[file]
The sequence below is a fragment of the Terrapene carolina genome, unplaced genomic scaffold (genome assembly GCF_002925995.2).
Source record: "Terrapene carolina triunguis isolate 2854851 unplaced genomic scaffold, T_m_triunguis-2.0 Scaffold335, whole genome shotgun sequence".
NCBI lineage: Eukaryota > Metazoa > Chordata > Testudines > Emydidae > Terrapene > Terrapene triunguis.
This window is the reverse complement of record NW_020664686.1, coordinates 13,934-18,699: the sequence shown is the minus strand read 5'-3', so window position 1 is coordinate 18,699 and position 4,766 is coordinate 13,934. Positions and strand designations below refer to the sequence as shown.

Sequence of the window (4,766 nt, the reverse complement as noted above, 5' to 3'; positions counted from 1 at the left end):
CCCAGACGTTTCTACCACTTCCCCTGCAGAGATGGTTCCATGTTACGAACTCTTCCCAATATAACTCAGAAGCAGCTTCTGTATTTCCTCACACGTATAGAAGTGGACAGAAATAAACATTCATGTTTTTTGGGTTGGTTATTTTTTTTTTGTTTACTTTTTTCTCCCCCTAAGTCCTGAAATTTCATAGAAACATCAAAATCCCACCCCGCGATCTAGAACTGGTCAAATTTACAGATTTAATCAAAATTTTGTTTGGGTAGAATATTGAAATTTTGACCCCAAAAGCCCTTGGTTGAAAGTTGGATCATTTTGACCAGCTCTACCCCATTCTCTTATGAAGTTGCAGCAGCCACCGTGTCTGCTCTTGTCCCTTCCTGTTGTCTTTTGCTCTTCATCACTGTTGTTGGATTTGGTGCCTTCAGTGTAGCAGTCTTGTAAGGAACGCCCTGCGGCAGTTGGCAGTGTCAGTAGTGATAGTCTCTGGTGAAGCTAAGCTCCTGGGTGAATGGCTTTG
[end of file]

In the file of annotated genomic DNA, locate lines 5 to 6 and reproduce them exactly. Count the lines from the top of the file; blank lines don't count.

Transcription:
Sequence of the window (4,766 nt, the reverse complement as noted above, 5' to 3'; positions counted from 1 at the left end):
CCCAGACGTTTCTACCACTTCCCCTGCAGAGATGGTTCCATGTTACGAACTCTTCCCAATATAACTCAGAAGCAGCTTCTGTATTTCCTCACACGTATAGAAGTGGACAGAAATAAACATTCATGTTTTTTGGGTTGGTTATTTTTTTTTTGTTTACTTTTTTCTCCCCCTAAGTCCTGAAATTTCATAGAAACATCAAAATCCCACCCCGCGATCTAGAACTGGTCAAATTTACAGATTTAATCAAAATTTTGTTTGGGTAGAATATTGAAATTTTGACCCCAAAAGCCCTTGGTTGAAAGTTGGATCATTTTGACCAGCTCTACCCCATTCTCTTATGAAGTTGCAGCAGCCACCGTGTCTGCTCTTGTCCCTTCCTGTTGTCTTTTGCTCTTCATCACTGTTGTTGGATTTGGTGCCTTCAGTGTAGCAGTCTTGTAAGGAACGCCCTGCGGCAGTTGGCAGTGTCAGTAGTGATAGTCTCTGGTGAAGCTAAGCTCCTGGGTGAATGGCTTTG